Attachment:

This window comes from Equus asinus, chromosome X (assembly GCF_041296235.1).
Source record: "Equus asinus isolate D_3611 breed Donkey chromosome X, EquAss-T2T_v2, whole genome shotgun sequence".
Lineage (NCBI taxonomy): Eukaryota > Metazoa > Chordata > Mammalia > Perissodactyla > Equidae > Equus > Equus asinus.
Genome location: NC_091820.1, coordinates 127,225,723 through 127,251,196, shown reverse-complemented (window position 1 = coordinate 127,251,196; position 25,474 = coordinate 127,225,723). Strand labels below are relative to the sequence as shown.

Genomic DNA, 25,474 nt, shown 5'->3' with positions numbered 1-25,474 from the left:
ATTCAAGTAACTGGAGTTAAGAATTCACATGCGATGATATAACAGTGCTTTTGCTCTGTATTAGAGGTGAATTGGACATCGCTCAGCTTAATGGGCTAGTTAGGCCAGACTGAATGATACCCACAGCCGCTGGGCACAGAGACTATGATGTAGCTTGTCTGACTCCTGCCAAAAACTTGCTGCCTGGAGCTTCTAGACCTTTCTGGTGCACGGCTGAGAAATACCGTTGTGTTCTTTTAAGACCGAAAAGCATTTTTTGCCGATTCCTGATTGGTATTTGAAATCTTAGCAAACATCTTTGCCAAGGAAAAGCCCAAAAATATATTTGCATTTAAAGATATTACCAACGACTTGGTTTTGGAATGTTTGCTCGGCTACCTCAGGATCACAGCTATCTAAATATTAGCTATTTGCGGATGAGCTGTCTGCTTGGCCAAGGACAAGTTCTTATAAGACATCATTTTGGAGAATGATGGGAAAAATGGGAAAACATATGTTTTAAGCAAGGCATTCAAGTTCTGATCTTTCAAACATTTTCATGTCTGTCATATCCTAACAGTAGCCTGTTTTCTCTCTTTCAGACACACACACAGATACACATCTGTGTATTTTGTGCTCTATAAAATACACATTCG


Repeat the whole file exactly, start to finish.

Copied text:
This window comes from Equus asinus, chromosome X (assembly GCF_041296235.1).
Source record: "Equus asinus isolate D_3611 breed Donkey chromosome X, EquAss-T2T_v2, whole genome shotgun sequence".
Lineage (NCBI taxonomy): Eukaryota > Metazoa > Chordata > Mammalia > Perissodactyla > Equidae > Equus > Equus asinus.
Genome location: NC_091820.1, coordinates 127,225,723 through 127,251,196, shown reverse-complemented (window position 1 = coordinate 127,251,196; position 25,474 = coordinate 127,225,723). Strand labels below are relative to the sequence as shown.

Genomic DNA, 25,474 nt, shown 5'->3' with positions numbered 1-25,474 from the left:
ATTCAAGTAACTGGAGTTAAGAATTCACATGCGATGATATAACAGTGCTTTTGCTCTGTATTAGAGGTGAATTGGACATCGCTCAGCTTAATGGGCTAGTTAGGCCAGACTGAATGATACCCACAGCCGCTGGGCACAGAGACTATGATGTAGCTTGTCTGACTCCTGCCAAAAACTTGCTGCCTGGAGCTTCTAGACCTTTCTGGTGCACGGCTGAGAAATACCGTTGTGTTCTTTTAAGACCGAAAAGCATTTTTTGCCGATTCCTGATTGGTATTTGAAATCTTAGCAAACATCTTTGCCAAGGAAAAGCCCAAAAATATATTTGCATTTAAAGATATTACCAACGACTTGGTTTTGGAATGTTTGCTCGGCTACCTCAGGATCACAGCTATCTAAATATTAGCTATTTGCGGATGAGCTGTCTGCTTGGCCAAGGACAAGTTCTTATAAGACATCATTTTGGAGAATGATGGGAAAAATGGGAAAACATATGTTTTAAGCAAGGCATTCAAGTTCTGATCTTTCAAACATTTTCATGTCTGTCATATCCTAACAGTAGCCTGTTTTCTCTCTTTCAGACACACACACAGATACACATCTGTGTATTTTGTGCTCTATAAAATACACATTCG